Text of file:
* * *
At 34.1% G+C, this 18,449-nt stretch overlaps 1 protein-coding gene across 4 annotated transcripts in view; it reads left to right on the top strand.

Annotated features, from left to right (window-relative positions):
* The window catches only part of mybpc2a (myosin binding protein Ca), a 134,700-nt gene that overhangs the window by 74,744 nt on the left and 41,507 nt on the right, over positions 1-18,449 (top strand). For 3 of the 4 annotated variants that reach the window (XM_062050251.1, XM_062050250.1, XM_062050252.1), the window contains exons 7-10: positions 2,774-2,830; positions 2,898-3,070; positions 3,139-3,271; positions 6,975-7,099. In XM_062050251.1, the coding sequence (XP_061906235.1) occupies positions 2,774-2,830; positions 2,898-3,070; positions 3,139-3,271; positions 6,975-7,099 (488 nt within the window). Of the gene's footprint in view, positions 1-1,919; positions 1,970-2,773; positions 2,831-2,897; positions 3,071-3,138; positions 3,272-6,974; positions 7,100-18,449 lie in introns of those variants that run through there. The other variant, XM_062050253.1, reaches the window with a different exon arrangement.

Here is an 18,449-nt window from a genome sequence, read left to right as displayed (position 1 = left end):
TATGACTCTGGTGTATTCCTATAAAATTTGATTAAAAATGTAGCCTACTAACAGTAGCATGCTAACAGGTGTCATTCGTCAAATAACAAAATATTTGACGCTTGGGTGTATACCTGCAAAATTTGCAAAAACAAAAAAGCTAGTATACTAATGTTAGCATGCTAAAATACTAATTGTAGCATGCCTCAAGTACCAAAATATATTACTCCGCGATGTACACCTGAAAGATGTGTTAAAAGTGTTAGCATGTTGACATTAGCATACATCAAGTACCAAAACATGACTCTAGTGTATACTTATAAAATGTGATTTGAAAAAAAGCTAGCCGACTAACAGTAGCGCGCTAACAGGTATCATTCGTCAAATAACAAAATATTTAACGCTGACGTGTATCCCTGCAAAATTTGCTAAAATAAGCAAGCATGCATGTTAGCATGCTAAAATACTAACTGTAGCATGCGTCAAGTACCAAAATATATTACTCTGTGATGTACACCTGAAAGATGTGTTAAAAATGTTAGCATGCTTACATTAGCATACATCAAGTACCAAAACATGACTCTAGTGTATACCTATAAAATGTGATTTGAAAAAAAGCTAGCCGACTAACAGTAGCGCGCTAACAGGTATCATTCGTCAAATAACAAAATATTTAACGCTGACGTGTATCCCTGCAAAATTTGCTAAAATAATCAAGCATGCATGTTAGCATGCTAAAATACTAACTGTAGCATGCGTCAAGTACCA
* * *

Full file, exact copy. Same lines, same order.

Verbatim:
At 34.1% G+C, this 18,449-nt stretch overlaps 1 protein-coding gene across 4 annotated transcripts in view; it reads left to right on the top strand.

Annotated features, from left to right (window-relative positions):
* The window catches only part of mybpc2a (myosin binding protein Ca), a 134,700-nt gene that overhangs the window by 74,744 nt on the left and 41,507 nt on the right, over positions 1-18,449 (top strand). For 3 of the 4 annotated variants that reach the window (XM_062050251.1, XM_062050250.1, XM_062050252.1), the window contains exons 7-10: positions 2,774-2,830; positions 2,898-3,070; positions 3,139-3,271; positions 6,975-7,099. In XM_062050251.1, the coding sequence (XP_061906235.1) occupies positions 2,774-2,830; positions 2,898-3,070; positions 3,139-3,271; positions 6,975-7,099 (488 nt within the window). Of the gene's footprint in view, positions 1-1,919; positions 1,970-2,773; positions 2,831-2,897; positions 3,071-3,138; positions 3,272-6,974; positions 7,100-18,449 lie in introns of those variants that run through there. The other variant, XM_062050253.1, reaches the window with a different exon arrangement.

Here is an 18,449-nt window from a genome sequence, read left to right as displayed (position 1 = left end):
TATGACTCTGGTGTATTCCTATAAAATTTGATTAAAAATGTAGCCTACTAACAGTAGCATGCTAACAGGTGTCATTCGTCAAATAACAAAATATTTGACGCTTGGGTGTATACCTGCAAAATTTGCAAAAACAAAAAAGCTAGTATACTAATGTTAGCATGCTAAAATACTAATTGTAGCATGCCTCAAGTACCAAAATATATTACTCCGCGATGTACACCTGAAAGATGTGTTAAAAGTGTTAGCATGTTGACATTAGCATACATCAAGTACCAAAACATGACTCTAGTGTATACTTATAAAATGTGATTTGAAAAAAAGCTAGCCGACTAACAGTAGCGCGCTAACAGGTATCATTCGTCAAATAACAAAATATTTAACGCTGACGTGTATCCCTGCAAAATTTGCTAAAATAAGCAAGCATGCATGTTAGCATGCTAAAATACTAACTGTAGCATGCGTCAAGTACCAAAATATATTACTCTGTGATGTACACCTGAAAGATGTGTTAAAAATGTTAGCATGCTTACATTAGCATACATCAAGTACCAAAACATGACTCTAGTGTATACCTATAAAATGTGATTTGAAAAAAAGCTAGCCGACTAACAGTAGCGCGCTAACAGGTATCATTCGTCAAATAACAAAATATTTAACGCTGACGTGTATCCCTGCAAAATTTGCTAAAATAATCAAGCATGCATGTTAGCATGCTAAAATACTAACTGTAGCATGCGTCAAGTACCA